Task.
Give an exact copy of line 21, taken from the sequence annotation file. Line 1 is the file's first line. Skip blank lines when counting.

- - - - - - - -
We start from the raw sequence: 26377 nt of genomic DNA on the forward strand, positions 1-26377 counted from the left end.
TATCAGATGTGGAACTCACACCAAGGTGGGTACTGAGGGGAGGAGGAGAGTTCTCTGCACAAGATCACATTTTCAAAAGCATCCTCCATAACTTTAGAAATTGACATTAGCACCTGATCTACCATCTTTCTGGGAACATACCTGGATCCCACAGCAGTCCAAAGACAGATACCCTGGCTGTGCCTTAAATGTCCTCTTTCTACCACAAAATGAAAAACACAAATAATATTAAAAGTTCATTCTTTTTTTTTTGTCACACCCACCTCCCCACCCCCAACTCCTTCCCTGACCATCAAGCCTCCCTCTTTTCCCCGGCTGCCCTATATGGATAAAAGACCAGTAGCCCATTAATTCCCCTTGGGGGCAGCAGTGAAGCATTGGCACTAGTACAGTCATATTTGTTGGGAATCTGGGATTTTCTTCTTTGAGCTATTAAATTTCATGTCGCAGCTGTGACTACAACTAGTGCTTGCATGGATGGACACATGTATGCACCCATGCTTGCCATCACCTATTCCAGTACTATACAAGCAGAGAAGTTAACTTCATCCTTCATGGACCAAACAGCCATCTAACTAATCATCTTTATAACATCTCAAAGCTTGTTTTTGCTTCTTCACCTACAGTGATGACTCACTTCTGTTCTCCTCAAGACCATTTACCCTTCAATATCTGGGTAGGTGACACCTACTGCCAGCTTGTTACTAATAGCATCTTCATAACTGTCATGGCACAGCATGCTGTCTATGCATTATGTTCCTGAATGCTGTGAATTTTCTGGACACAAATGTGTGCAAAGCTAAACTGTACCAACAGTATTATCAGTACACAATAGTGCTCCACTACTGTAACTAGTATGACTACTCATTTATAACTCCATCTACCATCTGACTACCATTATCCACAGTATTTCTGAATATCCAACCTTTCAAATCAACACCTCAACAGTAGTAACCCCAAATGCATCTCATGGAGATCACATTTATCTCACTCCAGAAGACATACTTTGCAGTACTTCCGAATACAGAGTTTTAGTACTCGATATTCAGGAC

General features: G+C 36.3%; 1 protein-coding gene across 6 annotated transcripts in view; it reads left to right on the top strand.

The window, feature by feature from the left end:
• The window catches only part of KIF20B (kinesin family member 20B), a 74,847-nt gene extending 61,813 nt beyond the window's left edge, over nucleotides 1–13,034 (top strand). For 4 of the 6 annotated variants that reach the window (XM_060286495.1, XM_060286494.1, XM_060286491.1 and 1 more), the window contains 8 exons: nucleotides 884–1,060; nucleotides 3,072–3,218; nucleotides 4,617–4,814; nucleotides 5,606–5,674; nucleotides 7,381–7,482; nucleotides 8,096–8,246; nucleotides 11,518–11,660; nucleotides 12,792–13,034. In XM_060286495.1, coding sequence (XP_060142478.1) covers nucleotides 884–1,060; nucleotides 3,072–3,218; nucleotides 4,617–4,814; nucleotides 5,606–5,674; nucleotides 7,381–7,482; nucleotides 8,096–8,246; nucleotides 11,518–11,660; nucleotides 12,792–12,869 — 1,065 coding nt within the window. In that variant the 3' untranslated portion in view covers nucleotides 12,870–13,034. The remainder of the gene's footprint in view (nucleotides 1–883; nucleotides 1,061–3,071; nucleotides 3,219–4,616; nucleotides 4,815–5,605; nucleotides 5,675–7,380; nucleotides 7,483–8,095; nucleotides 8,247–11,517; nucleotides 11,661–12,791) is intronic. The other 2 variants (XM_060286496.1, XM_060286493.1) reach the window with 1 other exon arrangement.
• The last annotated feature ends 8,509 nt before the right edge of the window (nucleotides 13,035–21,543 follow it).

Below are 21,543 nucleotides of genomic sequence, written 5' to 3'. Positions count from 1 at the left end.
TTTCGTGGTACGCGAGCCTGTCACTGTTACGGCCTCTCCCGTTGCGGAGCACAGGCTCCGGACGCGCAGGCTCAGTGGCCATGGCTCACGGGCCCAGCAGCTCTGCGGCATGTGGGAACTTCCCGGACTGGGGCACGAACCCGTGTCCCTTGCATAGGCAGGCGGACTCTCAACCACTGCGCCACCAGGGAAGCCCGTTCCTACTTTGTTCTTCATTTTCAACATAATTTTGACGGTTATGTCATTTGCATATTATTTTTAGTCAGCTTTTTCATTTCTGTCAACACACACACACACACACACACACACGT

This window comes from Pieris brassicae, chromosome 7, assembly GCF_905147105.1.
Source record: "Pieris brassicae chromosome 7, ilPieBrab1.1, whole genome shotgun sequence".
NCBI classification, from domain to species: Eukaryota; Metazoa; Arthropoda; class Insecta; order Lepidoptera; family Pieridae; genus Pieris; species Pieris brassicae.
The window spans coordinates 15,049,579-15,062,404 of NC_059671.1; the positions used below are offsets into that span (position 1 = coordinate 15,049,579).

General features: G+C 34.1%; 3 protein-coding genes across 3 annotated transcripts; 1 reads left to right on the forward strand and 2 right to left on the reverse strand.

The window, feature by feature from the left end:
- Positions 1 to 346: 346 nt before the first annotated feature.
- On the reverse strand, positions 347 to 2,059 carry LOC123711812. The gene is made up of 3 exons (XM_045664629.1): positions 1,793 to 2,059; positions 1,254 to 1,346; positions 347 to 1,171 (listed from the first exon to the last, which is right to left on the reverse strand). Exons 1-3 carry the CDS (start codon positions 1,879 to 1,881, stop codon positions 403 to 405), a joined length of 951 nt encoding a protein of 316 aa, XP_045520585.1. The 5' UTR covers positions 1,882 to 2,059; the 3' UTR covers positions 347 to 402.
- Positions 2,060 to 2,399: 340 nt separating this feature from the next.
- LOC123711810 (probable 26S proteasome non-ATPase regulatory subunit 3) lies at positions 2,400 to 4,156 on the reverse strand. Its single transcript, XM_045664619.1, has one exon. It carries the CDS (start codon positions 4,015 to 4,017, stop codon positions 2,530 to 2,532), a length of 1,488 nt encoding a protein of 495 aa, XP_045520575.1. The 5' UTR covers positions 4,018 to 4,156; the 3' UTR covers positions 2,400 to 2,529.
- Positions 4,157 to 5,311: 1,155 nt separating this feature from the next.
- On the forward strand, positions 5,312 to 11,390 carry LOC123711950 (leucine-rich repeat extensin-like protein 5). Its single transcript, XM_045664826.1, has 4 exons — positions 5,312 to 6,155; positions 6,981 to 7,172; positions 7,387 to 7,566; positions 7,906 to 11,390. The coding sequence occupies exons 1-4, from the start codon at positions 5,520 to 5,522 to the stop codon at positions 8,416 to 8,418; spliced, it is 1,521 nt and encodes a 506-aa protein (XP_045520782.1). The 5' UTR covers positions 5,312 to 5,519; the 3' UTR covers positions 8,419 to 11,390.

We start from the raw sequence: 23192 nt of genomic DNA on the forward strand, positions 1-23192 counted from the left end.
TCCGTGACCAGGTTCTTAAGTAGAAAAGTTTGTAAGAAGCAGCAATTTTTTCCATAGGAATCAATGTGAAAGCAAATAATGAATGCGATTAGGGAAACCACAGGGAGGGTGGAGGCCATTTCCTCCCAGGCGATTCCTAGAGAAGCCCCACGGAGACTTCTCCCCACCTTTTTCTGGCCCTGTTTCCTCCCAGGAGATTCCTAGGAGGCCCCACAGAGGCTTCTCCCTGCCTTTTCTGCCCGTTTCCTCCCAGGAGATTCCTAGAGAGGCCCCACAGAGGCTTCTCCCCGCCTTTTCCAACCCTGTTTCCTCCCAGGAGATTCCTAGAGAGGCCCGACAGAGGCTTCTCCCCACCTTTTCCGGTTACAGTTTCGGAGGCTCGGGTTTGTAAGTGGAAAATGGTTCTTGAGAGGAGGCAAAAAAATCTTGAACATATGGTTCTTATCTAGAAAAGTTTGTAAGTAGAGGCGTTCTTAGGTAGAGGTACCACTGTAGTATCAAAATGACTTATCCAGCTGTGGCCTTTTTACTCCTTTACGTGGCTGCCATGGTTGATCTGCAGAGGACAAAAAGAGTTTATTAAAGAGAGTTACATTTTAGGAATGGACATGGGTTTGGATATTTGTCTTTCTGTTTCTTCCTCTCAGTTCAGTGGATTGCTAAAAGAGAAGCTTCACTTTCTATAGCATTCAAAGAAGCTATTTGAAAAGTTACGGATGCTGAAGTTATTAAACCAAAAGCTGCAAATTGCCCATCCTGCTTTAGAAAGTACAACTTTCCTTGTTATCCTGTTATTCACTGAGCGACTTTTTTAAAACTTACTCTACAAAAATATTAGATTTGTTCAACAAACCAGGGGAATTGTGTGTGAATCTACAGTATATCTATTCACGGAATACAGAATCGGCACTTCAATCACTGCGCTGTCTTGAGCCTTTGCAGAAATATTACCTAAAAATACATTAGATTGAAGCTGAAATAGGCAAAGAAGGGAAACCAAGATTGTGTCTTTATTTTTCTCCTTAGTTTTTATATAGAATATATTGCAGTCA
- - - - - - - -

We start from the raw sequence: 23192 nt of genomic DNA on the forward strand, positions 1-23192 counted from the left end.